Our stories

How we got here

I knew that God had called me to be a missionary in Africa when I was only 11. It happened at a Youth for Christ rally in Sacramento, California. Dayle

I was in a time of intense spiritual growth, most of it due to my personal interaction with the Word. A Wycliffe representative, George Cowan, spoke at a mission conference I was attending. Because the Bible meant so much in my own life, I could not imagine a better thing to do than to give it to someone else. Ed



We are both native Oregonians. Dayle moved to Grants Pass when she was 13 in 1965 and Ed when he was 11 in 1963. We still call Grants Pass home.


We graduated from high school in 1970 and both studied at Prairie Bible College, graduating with majors in missions in 1974. We were married later that same year at the Redwood Country Church in Grants Pass, Oregon where we are members.


Following studies in linguistics, literacy and translation at the Universities of Washington and Oklahoma, and French language study in Switzerland, we went to Burkina Faso in March of 1978 and were assigned to the Cerma language. We lived in a place called Niangoloko where we worked until 1981. Left you see Dayle in front of our house in Niangoloko.


During our time in the Cerma language we developed an alphabet (the language was previously unwritten), did a translation of the life of Christ, learned to speak the language and began developing literacy materials. We were also able to train a local man, Emile Soulama, as an assistant translator.


Ed orienting new translators

Ed orienting new translators

Beginning 1981 we served as Associate Director for Ivory Coast, Burkina Faso and Mali. This involved moving to Abidjan, Côte d’Ivoire and helping oversee all translation and literacy programs in those countries. Dayle assisted teams understanding culture and language learning.


Matthew and Mark with their friends from next door, 1992

Matthew and Mark with their friends from next door, 1992

In late 1983 we returned to Burkina Faso, and served as director for the work in both Burkina Faso and Niger. This included responsibilities for 14 language projects and support programs in those countries. Dayle worked in a variety of technical and administrative roles.

After we moved back to Burkina Faso in late 1983 the Lord gave us two sons; Matthew (September 15, 1984) and Mark (September 13, 1986). We praise the Lord for them, especially since we waited so long and they came in spite of medical opinions to the contrary. In fact, we gave up medical options when we went back to Burkina Faso because none were available there.

With Ada Louka, Kasem translator, and his family in Bobo-Dioulasso, 1994

With Ada Louka, Kasem translator, and his family in Bobo-Dioulasso, 1994

The shift of focus towards Africans leading translation projects was advancing rapidly in the late 1980s. Dedicated African Christians with university degrees began coming to us. They were saying that they felt God calling them to ministry and wondered if there might be a place for them in Bible translation. In 1989 the churches in Burkina Faso organized an inter-church organization for Bible Translation in Burkina Faso – called ANTBA.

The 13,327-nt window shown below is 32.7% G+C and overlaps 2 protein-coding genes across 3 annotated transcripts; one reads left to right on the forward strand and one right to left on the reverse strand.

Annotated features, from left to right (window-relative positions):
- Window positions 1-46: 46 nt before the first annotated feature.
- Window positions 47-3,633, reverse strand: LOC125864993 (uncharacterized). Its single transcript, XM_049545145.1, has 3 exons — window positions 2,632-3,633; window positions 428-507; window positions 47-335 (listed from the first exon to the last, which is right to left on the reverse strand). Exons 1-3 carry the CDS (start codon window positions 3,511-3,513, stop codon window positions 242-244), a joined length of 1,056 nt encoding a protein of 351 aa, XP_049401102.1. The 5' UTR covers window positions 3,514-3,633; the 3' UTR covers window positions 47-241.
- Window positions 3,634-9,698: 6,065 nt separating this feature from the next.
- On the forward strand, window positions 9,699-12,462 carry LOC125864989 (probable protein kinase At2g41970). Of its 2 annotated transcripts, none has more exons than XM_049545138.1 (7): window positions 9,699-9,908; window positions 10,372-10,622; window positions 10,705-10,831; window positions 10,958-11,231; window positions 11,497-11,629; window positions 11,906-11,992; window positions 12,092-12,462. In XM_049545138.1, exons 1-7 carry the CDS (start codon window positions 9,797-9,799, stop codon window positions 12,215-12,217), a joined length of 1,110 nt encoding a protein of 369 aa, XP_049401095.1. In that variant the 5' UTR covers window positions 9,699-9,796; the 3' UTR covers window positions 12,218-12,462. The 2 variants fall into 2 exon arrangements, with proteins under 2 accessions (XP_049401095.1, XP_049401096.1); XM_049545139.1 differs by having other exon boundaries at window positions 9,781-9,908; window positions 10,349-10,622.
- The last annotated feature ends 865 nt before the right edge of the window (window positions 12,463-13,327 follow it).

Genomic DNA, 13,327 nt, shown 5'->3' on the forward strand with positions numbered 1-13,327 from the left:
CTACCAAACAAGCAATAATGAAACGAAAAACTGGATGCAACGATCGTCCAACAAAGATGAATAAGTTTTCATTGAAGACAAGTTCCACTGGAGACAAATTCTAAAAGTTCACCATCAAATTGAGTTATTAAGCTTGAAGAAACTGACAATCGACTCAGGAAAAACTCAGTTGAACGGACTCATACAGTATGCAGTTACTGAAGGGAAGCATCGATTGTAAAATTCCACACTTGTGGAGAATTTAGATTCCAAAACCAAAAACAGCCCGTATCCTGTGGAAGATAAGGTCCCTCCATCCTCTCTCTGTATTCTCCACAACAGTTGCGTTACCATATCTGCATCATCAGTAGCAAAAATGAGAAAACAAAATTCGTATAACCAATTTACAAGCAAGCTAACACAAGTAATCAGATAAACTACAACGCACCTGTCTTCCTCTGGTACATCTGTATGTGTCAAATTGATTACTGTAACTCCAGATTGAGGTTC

Ed with ANTBA staff and others

Ed with ANTBA staff and others

In 1993, we took a position advising and assisting this new organization – under its leadership and direction. ANTBA grew to have translation projects in 6 languages and literacy efforts in a number of others. All are entirely lead and run by qualified and dedicated African Christians. During this same time period the same thing was happening throughout Africa. In fact, all over Africa, Christians were (and are) taking up the task of translating the Bible into the over 1,000 African languages without any Scripture.


Ed with Wanyu in Cameroon in 2000

Ed with Wanyu in Cameroon in 2000

In 1996 we were asked to head up an Africa-wide program to promote and assist this movement of the African church and African Christians. We moved to Nairobi. Our goal was to increase the number of translations done by Africans to over 200 by the end of 2002. We reached over 160 by October 2001 when we moved on to another position.

2002 – 2010

Ed with translation students in Bunia

Ed with translation students in Bunia

In October 2001, we took positions alongside others working with churches in the Democratic Republic of Congo, formerly Zaire, assisting them in running and developing their own translation programs. We are promoting the next step in involving Africans: helped the Congolese churches to run the translation programs staffed with their own people. We were based in Nairobi.

Ed meeting with Congolese studying transaltion at the Shalom University of Bunia

2011 – 2020

Director of GILLBT and our boss

Director of GILLBT and our boss

In 2009 and 2010 I was asked to make trips to Chad and Ghana to help with planning in the areas of mobilizing Africans, using newer methods, and solving some administrative problems. After my trip to Ghana the leader of the Ghanaian organization doing Bible translation (GILLBT) asked me to take up an assignment there. When the leaders of Wycliffe International learned this, they suggested that I use Ghana as a base of operations to help in other countries. We moved to Ghana in early 2011.

Then King David went in and sat before the Lord, and he said: “Who am I, O Lord God, and what is my family, that you have brought me this far?
I Chronicles 17:16 (NIV)

2020 – present

We retired from Wycliffe in March 2020. We live in Grants Pass, Oregon where we serve our family, church and community.

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